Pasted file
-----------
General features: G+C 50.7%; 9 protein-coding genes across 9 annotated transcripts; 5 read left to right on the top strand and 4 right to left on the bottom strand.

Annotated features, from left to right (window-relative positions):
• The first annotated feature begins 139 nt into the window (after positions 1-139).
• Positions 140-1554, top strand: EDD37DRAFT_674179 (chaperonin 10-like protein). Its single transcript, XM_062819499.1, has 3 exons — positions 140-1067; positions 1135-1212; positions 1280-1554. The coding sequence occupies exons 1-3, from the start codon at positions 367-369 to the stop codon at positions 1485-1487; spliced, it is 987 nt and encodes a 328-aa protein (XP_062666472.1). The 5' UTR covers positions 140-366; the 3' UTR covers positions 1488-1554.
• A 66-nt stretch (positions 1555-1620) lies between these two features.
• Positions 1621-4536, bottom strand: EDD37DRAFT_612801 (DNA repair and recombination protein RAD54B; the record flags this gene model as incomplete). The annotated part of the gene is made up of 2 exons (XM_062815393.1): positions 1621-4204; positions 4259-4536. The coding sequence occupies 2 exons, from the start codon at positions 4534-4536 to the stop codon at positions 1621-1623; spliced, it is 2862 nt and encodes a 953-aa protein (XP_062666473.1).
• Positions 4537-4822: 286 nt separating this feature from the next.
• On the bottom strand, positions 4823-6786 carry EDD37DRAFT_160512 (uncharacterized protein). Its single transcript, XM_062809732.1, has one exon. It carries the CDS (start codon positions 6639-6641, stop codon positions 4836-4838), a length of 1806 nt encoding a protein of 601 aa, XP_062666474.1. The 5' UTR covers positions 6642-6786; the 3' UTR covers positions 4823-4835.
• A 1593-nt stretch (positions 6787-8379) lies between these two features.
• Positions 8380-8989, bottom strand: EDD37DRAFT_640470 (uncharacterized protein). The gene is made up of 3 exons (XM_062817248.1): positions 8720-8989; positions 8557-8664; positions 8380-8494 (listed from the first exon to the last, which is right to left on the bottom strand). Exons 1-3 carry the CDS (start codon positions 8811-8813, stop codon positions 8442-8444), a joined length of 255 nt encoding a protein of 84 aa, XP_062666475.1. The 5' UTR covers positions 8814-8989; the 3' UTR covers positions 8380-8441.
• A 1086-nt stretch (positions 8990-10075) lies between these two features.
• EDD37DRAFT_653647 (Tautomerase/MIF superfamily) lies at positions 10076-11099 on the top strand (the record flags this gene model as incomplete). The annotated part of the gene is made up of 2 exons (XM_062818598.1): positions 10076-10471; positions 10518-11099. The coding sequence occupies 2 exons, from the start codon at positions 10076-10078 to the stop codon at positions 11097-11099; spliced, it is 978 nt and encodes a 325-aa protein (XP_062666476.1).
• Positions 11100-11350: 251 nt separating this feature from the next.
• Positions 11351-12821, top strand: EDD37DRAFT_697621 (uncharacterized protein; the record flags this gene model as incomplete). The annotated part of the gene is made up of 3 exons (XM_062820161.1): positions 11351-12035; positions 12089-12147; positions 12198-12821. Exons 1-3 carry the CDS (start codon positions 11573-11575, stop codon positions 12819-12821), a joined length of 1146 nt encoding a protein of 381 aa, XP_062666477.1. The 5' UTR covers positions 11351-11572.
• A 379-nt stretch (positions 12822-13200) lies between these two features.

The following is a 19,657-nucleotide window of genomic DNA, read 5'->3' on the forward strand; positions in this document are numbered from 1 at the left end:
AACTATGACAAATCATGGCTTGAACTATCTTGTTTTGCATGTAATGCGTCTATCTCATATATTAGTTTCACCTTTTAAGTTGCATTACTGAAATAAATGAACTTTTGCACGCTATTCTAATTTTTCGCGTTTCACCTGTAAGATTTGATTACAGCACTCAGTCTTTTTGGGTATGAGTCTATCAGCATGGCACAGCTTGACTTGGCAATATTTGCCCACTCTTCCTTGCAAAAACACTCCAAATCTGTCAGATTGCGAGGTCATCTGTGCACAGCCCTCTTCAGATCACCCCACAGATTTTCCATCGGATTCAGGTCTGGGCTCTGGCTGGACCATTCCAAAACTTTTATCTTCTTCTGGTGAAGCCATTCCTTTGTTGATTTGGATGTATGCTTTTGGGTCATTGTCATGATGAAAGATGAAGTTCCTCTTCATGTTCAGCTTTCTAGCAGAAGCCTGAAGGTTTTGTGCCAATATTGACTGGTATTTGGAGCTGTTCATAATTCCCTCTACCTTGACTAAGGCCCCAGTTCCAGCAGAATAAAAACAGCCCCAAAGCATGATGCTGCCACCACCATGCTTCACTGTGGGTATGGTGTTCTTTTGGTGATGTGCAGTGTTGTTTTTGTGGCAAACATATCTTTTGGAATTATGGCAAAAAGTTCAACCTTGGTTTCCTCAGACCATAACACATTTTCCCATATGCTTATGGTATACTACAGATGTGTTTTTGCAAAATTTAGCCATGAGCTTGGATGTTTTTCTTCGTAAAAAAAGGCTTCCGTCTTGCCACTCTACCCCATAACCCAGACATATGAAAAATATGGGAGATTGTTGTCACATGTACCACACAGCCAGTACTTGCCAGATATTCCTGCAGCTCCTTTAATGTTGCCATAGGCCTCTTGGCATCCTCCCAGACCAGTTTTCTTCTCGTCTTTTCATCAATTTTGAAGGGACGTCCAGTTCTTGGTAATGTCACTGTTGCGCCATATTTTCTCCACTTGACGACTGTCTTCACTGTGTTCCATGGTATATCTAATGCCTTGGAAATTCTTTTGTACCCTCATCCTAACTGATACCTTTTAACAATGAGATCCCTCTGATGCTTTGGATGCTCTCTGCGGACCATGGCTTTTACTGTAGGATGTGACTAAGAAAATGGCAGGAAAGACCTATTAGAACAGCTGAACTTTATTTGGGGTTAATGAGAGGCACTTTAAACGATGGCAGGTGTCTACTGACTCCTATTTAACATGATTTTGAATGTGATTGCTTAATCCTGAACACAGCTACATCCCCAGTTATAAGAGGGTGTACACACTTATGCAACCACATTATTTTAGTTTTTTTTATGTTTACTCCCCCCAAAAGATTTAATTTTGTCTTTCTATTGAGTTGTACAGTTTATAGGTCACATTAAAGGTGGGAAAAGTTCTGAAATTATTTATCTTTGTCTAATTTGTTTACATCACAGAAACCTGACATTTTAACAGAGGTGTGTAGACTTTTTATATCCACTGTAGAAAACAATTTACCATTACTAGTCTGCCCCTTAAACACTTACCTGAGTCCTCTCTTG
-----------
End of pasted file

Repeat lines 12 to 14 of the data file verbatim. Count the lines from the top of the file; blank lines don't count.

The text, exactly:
• EDD37DRAFT_653647 (Tautomerase/MIF superfamily) lies at positions 10076-11099 on the top strand (the record flags this gene model as incomplete). The annotated part of the gene is made up of 2 exons (XM_062818598.1): positions 10076-10471; positions 10518-11099. The coding sequence occupies 2 exons, from the start codon at positions 10076-10078 to the stop codon at positions 11097-11099; spliced, it is 978 nt and encodes a 325-aa protein (XP_062666476.1).
• Positions 11100-11350: 251 nt separating this feature from the next.
• Positions 11351-12821, top strand: EDD37DRAFT_697621 (uncharacterized protein; the record flags this gene model as incomplete). The annotated part of the gene is made up of 3 exons (XM_062820161.1): positions 11351-12035; positions 12089-12147; positions 12198-12821. Exons 1-3 carry the CDS (start codon positions 11573-11575, stop codon positions 12819-12821), a joined length of 1146 nt encoding a protein of 381 aa, XP_062666477.1. The 5' UTR covers positions 11351-11572.